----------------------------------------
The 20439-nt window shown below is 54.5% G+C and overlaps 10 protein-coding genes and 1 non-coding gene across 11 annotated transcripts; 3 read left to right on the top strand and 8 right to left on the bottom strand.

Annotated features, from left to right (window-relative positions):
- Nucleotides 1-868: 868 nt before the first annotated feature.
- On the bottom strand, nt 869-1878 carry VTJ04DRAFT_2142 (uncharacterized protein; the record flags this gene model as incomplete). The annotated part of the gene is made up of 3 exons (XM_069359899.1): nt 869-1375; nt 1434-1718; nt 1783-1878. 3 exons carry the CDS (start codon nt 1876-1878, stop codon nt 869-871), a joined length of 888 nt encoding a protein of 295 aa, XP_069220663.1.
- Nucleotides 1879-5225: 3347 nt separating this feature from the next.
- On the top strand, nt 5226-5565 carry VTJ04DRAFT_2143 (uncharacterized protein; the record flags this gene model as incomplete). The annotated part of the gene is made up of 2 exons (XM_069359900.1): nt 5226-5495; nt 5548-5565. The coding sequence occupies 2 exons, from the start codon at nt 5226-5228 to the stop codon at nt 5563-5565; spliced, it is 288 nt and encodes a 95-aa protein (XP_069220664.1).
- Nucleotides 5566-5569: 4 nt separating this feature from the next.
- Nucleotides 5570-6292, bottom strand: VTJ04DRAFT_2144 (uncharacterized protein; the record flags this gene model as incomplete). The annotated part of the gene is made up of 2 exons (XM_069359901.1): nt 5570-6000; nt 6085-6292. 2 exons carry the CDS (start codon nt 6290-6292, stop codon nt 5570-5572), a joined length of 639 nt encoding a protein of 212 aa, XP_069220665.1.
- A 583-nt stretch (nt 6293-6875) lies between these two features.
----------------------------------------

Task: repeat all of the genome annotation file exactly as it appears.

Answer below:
The 20439-nt window shown below is 54.5% G+C and overlaps 10 protein-coding genes and 1 non-coding gene across 11 annotated transcripts; 3 read left to right on the top strand and 8 right to left on the bottom strand.

Annotated features, from left to right (window-relative positions):
- Nucleotides 1-868: 868 nt before the first annotated feature.
- On the bottom strand, nt 869-1878 carry VTJ04DRAFT_2142 (uncharacterized protein; the record flags this gene model as incomplete). The annotated part of the gene is made up of 3 exons (XM_069359899.1): nt 869-1375; nt 1434-1718; nt 1783-1878. 3 exons carry the CDS (start codon nt 1876-1878, stop codon nt 869-871), a joined length of 888 nt encoding a protein of 295 aa, XP_069220663.1.
- Nucleotides 1879-5225: 3347 nt separating this feature from the next.
- On the top strand, nt 5226-5565 carry VTJ04DRAFT_2143 (uncharacterized protein; the record flags this gene model as incomplete). The annotated part of the gene is made up of 2 exons (XM_069359900.1): nt 5226-5495; nt 5548-5565. The coding sequence occupies 2 exons, from the start codon at nt 5226-5228 to the stop codon at nt 5563-5565; spliced, it is 288 nt and encodes a 95-aa protein (XP_069220664.1).
- Nucleotides 5566-5569: 4 nt separating this feature from the next.
- Nucleotides 5570-6292, bottom strand: VTJ04DRAFT_2144 (uncharacterized protein; the record flags this gene model as incomplete). The annotated part of the gene is made up of 2 exons (XM_069359901.1): nt 5570-6000; nt 6085-6292. 2 exons carry the CDS (start codon nt 6290-6292, stop codon nt 5570-5572), a joined length of 639 nt encoding a protein of 212 aa, XP_069220665.1.
- A 583-nt stretch (nt 6293-6875) lies between these two features.